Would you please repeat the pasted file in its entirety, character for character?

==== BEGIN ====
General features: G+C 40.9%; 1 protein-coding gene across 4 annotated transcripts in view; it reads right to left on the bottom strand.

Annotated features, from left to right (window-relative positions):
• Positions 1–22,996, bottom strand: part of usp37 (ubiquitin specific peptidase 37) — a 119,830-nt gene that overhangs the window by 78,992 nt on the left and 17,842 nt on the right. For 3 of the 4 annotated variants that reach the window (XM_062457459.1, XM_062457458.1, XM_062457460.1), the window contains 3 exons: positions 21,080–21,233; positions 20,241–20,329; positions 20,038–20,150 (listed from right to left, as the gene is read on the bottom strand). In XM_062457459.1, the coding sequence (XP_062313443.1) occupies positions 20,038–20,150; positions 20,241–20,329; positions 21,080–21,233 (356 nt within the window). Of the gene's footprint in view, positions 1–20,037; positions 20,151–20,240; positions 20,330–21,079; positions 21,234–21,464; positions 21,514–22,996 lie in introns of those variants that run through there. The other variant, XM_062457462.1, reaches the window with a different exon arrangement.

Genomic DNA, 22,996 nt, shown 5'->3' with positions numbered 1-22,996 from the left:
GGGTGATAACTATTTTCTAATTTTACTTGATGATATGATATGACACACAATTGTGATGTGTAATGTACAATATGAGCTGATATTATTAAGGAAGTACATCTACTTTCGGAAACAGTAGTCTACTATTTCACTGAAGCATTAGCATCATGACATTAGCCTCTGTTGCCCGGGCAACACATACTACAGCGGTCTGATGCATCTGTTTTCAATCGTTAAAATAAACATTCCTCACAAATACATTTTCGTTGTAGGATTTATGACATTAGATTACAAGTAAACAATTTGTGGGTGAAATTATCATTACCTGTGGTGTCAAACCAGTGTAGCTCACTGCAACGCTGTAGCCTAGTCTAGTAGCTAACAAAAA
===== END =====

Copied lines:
General features: G+C 40.9%; 1 protein-coding gene across 4 annotated transcripts in view; it reads right to left on the bottom strand.

Annotated features, from left to right (window-relative positions):
• Positions 1–22,996, bottom strand: part of usp37 (ubiquitin specific peptidase 37) — a 119,830-nt gene that overhangs the window by 78,992 nt on the left and 17,842 nt on the right. For 3 of the 4 annotated variants that reach the window (XM_062457459.1, XM_062457458.1, XM_062457460.1), the window contains 3 exons: positions 21,080–21,233; positions 20,241–20,329; positions 20,038–20,150 (listed from right to left, as the gene is read on the bottom strand). In XM_062457459.1, the coding sequence (XP_062313443.1) occupies positions 20,038–20,150; positions 20,241–20,329; positions 21,080–21,233 (356 nt within the window). Of the gene's footprint in view, positions 1–20,037; positions 20,151–20,240; positions 20,330–21,079; positions 21,234–21,464; positions 21,514–22,996 lie in introns of those variants that run through there. The other variant, XM_062457462.1, reaches the window with a different exon arrangement.

Genomic DNA, 22,996 nt, shown 5'->3' with positions numbered 1-22,996 from the left:
GGGTGATAACTATTTTCTAATTTTACTTGATGATATGATATGACACACAATTGTGATGTGTAATGTACAATATGAGCTGATATTATTAAGGAAGTACATCTACTTTCGGAAACAGTAGTCTACTATTTCACTGAAGCATTAGCATCATGACATTAGCCTCTGTTGCCCGGGCAACACATACTACAGCGGTCTGATGCATCTGTTTTCAATCGTTAAAATAAACATTCCTCACAAATACATTTTCGTTGTAGGATTTATGACATTAGATTACAAGTAAACAATTTGTGGGTGAAATTATCATTACCTGTGGTGTCAAACCAGTGTAGCTCACTGCAACGCTGTAGCCTAGTCTAGTAGCTAACAAAAA